The other good point you make is about the howlers. One thing that the climate change issue has exposed is the inadequacy of the peer review process.

A point I disagree with you on is the implied conspiracy by the oil companies when sponsoring research. So far both the bulk of the research funding and the conspiracies have all been on the other side. It is a brave scientist who proposes a theory other than the 'official' one these days. I personally know of one geomagnetist who was treated very poorly for daring to buck the trend in this regard. THAT is not good science!

 

by Tim Watkin on December 03, 2013
Tim Watkin

Andrew, as I understand it I'd tend to agree about the oil compaies as they've been pretty clear in their acceptance of peak oil, climate change and are spending big money diversifying. But I fear the science will never be good enough for you. If the vast majority of experts in a certain field have come to a consensus that would to most people be a strong argument in its favour. But instead you say anyone disagreeing with them is "brave". So by definition if the best research points in a certain direction it's somehow a conspiracy?  

Alan, you're worrying me now. You must understand the risk of scarce resources and the fact of many millions living in homes that would be destroyed by "a couple of degrees heat or 40cms more sea level"... yet you just shrug and say we've got resources so we'll fix it. When has that logic ever prevailed? We have the resources and knowledge to end poverty and rid ourselves of nuclear weapons. We could even house more people in NZ if there was the will. But we don't, do we?

We've had political consenus around climate change for a decade, arguably longer. Yet little has changed. Why? The scale of the problem and so many competing self interests. When humans were typically tribal and often mobile and lived in small communities, they could run from the sea. It's not so easy with millions inside nation states, surely you can see that?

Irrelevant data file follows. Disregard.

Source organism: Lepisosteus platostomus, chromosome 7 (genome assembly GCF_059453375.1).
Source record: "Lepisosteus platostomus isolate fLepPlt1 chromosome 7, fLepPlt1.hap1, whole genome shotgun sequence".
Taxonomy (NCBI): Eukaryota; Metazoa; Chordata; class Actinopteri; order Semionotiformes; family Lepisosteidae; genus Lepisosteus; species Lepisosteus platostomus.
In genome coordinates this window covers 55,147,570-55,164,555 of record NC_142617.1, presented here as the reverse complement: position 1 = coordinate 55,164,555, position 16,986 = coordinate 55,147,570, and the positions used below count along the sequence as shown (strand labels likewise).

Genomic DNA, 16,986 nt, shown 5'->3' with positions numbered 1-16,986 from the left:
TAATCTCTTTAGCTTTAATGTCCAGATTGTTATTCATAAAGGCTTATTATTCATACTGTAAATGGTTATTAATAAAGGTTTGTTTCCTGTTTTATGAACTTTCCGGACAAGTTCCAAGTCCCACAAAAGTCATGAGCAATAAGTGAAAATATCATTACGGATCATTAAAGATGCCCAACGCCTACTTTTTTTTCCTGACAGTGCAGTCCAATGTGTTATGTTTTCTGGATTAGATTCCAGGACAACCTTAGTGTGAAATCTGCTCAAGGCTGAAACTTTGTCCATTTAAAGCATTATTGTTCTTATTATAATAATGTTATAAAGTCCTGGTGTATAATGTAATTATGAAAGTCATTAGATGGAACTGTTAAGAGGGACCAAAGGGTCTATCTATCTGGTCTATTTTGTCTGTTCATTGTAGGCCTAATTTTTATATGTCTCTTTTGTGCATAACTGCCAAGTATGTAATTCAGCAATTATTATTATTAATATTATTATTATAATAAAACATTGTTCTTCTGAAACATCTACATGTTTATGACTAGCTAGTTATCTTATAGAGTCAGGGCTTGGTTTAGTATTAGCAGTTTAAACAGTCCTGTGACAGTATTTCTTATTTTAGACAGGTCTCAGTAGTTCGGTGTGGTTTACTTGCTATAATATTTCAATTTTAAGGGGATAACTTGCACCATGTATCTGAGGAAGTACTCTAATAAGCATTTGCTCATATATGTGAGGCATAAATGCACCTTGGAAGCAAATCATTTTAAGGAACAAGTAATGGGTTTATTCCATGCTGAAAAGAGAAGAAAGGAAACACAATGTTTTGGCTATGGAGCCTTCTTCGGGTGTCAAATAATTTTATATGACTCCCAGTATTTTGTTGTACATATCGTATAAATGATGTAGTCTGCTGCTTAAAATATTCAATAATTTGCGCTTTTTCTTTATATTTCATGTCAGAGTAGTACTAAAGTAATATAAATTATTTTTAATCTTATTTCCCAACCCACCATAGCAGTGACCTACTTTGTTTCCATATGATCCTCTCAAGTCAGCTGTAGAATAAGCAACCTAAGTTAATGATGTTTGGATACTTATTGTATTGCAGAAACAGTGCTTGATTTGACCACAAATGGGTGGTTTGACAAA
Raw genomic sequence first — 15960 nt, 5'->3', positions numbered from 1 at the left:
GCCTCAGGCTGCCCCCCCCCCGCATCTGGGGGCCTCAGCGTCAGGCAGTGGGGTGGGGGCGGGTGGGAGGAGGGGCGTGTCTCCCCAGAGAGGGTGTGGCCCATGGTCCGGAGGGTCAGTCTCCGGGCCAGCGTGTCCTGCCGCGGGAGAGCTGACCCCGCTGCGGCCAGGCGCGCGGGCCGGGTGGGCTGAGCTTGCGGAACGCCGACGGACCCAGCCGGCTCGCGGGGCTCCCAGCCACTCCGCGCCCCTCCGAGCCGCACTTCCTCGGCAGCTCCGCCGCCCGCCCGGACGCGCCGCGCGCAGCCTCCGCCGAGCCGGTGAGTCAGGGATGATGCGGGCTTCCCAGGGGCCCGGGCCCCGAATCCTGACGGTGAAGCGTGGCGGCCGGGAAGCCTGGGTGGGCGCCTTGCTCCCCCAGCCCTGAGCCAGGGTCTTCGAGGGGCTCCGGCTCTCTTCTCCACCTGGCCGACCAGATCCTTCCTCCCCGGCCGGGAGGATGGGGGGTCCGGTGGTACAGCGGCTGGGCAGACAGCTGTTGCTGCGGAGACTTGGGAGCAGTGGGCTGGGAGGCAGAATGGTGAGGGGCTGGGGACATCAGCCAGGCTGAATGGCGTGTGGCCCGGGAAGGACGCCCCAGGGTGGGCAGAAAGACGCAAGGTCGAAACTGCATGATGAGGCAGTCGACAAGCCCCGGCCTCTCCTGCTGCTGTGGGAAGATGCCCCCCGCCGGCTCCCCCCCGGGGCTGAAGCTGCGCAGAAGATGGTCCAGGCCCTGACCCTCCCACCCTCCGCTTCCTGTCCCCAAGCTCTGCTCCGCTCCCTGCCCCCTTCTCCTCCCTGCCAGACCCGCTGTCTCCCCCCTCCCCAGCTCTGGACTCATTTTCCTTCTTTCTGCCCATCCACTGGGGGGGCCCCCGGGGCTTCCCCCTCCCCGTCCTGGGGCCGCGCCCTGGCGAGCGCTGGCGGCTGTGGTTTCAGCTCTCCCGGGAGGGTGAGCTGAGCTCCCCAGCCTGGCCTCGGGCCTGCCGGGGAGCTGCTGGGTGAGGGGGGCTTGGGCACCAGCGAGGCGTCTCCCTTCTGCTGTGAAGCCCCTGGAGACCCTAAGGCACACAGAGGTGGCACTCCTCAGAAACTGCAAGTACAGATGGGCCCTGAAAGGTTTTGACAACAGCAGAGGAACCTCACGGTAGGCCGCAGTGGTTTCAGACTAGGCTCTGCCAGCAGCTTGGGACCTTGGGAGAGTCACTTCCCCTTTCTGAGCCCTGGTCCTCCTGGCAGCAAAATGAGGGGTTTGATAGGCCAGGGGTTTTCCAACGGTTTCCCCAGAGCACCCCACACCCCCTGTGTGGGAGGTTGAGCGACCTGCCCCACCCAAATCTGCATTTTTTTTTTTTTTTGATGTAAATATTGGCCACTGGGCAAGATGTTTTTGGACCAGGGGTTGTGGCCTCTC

by Richard Aston on December 04, 2013
Richard Aston

I am sorry I have no patience with climate change deniers , the evidence is overwhelming now but there will always be a few who will deny it for their own personal reasons they reminds me of the flat earth people.  I admire the patience of those here who have valiantly tried to engage in the argument but frankly I think we are wasting time.

A cleantech future does look very appealing; whenever new technology arises new opportunities arise too. NZ has such a fantastic opportunity to grab on the cleantech brand. We have a long history of hydro power development that could be leveraged to export expertise to the world. Our depth in agri research offers the possibility to develop saleable expertise in bio tech.  

It is because we are small that we have a chance to be world leading in the cleantech market. It is because we are not dominated by coal/oil heavy industry that we have the flexibility to explore alternative energy options.

Why are our leaders not seizing this opportunity with both hands?

I’d be supportive of oil exploration and extraction in NZ if we haggled really good royalties and focused all those royalties on developing a cleantech industry in NZ.

by Tim Watkin on December 05, 2013
Tim Watkin